Sunday, March 20, 2011

Japan nuclear crisis: tsunami study showed Fukushima plant was at risk

The company that runs Japan's stricken nuclear power station carried out an extensive underwater survey that should have revealed the plant's vulnerability to a tsunami after an earthquake hit one of its other nuclear power plants four years ago.

The Tokyo Electric Power Company carried out geological and sonic surveys around the Fukushima Daiichi plant to assess the power station's resistance to earthquakes and earthquake related phenomenon, including tsunamis.

The extensive survey was carried out as part of a widespread review of nuclear power plant safety following a magnitude 6.6 earthquake struck the Niigata region in northwest Japan in July 2007, causing a leak of radioactive water from the Kashiwazaki-Kariwa Nuclear Power Plant. A fire also broke out at the facility at the time.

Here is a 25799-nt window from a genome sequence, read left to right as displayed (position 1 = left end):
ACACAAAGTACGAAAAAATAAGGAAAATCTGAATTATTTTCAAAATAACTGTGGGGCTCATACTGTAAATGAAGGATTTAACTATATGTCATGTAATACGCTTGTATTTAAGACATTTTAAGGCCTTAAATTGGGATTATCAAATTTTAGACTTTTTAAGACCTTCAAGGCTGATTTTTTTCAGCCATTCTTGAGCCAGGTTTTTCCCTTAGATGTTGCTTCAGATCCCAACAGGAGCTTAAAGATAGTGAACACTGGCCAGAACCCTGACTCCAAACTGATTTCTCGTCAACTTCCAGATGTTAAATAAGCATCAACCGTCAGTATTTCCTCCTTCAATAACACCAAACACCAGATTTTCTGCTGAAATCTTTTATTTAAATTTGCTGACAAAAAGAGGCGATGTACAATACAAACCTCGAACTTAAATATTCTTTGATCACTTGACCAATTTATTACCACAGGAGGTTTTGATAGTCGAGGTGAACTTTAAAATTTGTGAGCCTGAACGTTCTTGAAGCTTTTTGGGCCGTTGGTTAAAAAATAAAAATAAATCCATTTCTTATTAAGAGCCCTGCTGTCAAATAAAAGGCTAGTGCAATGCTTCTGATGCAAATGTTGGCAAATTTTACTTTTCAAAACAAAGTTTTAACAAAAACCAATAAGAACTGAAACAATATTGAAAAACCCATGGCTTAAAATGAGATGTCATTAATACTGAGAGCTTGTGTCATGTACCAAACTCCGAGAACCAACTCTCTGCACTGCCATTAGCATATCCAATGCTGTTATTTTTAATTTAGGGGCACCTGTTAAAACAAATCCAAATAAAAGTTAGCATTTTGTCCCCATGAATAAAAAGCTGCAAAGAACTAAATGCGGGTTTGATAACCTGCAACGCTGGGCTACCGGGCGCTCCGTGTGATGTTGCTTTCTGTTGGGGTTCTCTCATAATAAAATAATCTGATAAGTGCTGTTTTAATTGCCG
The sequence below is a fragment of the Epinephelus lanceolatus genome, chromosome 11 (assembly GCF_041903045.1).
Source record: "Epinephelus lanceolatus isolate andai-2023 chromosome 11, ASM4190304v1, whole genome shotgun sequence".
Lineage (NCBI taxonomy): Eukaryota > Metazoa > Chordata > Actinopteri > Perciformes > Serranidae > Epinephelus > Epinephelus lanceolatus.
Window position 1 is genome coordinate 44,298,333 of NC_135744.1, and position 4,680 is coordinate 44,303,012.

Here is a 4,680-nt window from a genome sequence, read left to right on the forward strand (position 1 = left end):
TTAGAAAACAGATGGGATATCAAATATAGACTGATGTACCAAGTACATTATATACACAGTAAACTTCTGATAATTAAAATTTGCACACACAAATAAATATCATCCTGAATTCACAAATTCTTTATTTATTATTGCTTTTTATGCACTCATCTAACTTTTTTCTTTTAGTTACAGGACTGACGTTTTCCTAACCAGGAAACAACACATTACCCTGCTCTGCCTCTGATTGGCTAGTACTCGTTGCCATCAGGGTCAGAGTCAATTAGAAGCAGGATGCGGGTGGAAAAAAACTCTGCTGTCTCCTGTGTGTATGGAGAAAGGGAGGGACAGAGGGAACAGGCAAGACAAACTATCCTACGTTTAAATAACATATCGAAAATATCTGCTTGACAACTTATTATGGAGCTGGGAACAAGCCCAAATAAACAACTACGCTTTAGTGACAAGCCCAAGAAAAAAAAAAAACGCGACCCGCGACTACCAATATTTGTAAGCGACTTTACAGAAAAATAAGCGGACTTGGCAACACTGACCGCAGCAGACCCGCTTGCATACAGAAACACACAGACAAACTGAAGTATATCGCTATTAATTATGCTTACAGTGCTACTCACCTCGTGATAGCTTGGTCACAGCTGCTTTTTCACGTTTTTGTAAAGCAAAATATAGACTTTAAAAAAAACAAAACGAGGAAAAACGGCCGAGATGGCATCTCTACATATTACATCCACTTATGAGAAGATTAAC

Nuclear safety specialists said that despite the surveys it appeared officials at Fukushima Daiichi had not considered the scenario that a tsunami might hit the power plant at a time when they would need to use diesel back up generators intended to provide emergency power to the reactor cooling systems.

Fuel tanks for the generators, positioned at ground level just yards from the sea front, were among the first parts of the facility to be destroyed by the huge tsunami wave that swept inland following last week's magnitude 9.0 earthquake.

Officials from TEPCO said the plant was designed to be resistant to an 18 foot wave but was struck by a wall of water more than 22 feet in height. (read more)